We may not support Mr. Shapiro’s previously expressed views – some of which we personally find deeply offensive – but we support his right to speak on our campus….

Disrupting an event to prevent a speaker from being heard is a violation of our policies and norms, including the Code of Student Conduct and Discipline, Section 107 (“Harmful Acts and Disturbances”), which the College will—indeed, must—enforce. …

It was a pretty good letter, though it seems doubtful the perpetrators will have any repercussions for the shout-down.

Nineteen UC-Hastings law faculty members, including Little, did not think too highly of the university defense of free speech. In fact, they were pretty angry about it and penned a statement objecting to the university’s position. The statement (via Reason) is reprinted in full below.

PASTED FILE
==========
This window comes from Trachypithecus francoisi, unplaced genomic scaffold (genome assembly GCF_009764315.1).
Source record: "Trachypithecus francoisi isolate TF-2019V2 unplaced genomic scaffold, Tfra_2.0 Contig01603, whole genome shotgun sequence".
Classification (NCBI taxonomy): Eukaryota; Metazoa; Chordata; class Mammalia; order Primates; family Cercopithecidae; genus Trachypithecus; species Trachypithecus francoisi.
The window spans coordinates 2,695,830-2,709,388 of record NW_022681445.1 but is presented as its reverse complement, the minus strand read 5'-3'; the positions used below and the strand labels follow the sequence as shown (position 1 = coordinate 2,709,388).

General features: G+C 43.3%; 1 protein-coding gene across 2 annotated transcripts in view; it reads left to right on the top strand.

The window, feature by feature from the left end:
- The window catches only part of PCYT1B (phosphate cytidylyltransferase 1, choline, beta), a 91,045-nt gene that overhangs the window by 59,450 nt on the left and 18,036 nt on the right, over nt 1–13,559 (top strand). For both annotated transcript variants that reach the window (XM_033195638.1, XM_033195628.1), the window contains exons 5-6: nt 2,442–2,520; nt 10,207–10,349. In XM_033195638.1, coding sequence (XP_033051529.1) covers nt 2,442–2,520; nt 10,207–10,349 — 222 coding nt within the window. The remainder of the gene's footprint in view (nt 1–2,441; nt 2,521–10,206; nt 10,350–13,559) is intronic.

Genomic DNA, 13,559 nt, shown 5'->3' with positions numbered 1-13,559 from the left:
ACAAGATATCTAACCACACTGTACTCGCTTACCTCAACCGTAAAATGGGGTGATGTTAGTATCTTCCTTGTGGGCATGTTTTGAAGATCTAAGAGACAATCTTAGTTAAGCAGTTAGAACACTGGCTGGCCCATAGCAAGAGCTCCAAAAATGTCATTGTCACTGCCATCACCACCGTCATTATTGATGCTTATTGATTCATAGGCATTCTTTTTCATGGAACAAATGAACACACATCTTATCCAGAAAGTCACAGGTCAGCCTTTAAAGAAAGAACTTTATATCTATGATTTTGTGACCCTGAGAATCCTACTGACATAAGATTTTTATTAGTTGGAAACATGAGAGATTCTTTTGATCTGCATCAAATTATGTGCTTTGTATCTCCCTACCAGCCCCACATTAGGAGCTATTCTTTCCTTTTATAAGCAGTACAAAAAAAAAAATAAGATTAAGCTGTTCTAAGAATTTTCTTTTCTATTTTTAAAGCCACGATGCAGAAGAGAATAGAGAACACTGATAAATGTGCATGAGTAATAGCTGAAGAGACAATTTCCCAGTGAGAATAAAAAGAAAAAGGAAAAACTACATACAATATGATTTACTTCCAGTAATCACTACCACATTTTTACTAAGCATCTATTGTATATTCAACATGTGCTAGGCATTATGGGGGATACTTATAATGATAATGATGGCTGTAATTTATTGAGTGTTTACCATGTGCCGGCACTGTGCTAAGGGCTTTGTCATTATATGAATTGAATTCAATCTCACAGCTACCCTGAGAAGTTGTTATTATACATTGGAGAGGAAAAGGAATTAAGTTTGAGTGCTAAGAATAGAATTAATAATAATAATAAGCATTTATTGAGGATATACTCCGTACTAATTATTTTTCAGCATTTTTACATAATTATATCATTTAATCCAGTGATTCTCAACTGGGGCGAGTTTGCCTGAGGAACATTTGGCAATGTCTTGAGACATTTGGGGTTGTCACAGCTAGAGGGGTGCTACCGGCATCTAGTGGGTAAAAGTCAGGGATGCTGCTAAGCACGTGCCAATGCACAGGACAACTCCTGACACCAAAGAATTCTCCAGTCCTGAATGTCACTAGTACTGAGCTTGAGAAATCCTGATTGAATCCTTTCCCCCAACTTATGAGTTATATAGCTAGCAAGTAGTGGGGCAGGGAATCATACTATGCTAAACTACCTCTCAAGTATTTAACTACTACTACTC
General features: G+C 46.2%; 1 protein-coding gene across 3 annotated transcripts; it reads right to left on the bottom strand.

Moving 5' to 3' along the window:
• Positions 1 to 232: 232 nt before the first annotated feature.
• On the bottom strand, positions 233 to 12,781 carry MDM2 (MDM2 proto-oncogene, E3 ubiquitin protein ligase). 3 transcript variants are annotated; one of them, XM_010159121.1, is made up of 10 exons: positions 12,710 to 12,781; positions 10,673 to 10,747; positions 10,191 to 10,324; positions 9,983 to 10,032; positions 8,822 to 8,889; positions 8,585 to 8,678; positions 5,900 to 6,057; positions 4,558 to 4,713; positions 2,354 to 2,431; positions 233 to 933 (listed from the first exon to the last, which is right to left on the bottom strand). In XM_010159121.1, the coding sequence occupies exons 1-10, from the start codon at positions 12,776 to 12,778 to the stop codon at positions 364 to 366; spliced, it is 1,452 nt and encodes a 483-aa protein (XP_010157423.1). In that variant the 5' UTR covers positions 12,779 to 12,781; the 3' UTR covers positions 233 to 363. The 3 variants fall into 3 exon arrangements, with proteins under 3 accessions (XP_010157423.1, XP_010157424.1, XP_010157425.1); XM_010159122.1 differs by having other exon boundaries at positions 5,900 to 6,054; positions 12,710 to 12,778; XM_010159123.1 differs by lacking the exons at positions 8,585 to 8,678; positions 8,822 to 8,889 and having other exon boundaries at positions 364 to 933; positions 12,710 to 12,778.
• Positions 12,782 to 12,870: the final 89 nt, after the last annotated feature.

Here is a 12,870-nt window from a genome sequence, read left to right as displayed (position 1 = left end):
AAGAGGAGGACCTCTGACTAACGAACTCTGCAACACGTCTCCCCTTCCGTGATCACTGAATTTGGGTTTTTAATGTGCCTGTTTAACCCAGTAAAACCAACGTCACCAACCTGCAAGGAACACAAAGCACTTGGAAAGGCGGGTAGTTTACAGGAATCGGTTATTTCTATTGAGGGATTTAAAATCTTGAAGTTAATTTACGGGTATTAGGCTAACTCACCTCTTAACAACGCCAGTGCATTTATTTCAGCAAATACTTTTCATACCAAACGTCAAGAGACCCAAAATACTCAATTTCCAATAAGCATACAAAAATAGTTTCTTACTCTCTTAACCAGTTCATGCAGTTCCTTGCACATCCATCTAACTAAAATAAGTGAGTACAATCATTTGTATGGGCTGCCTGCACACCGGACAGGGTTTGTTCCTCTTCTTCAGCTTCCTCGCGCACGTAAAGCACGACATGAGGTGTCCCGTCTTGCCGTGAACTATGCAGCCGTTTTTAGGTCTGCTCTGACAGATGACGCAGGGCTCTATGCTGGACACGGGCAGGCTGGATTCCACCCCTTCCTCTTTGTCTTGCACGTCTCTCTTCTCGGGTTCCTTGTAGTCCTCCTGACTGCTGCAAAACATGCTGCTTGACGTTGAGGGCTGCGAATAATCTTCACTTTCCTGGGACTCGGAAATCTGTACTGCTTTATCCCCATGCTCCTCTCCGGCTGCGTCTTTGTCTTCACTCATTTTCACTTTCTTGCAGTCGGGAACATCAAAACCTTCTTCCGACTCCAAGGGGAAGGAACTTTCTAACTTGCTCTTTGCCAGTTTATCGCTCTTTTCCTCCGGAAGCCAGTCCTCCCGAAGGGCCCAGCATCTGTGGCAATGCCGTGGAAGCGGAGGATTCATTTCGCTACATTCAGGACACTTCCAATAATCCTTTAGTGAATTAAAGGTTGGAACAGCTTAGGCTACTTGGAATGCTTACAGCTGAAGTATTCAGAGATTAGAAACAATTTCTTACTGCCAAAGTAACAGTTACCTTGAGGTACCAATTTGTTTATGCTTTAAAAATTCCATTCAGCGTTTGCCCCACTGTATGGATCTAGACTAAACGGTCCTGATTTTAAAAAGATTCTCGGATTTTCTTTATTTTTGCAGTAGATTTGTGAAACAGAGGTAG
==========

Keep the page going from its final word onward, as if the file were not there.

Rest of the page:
It’s pretty clear that these faculty members put the feelings of listeners ahead of free speech and association rights, not to mention university policies protecting those rights. A sad commentary on the state of a significant portion of the professorship at UC-Hastings.

(emphasis added)

Dear Concerned Students,

We write in our individual capacity and not on behalf of the institution to explain where the Administration’s community email, The College is Committed to Academic Freedom and Free Speech, does not represent our priorities or articulate our commitments to providing you an equitable learning environment.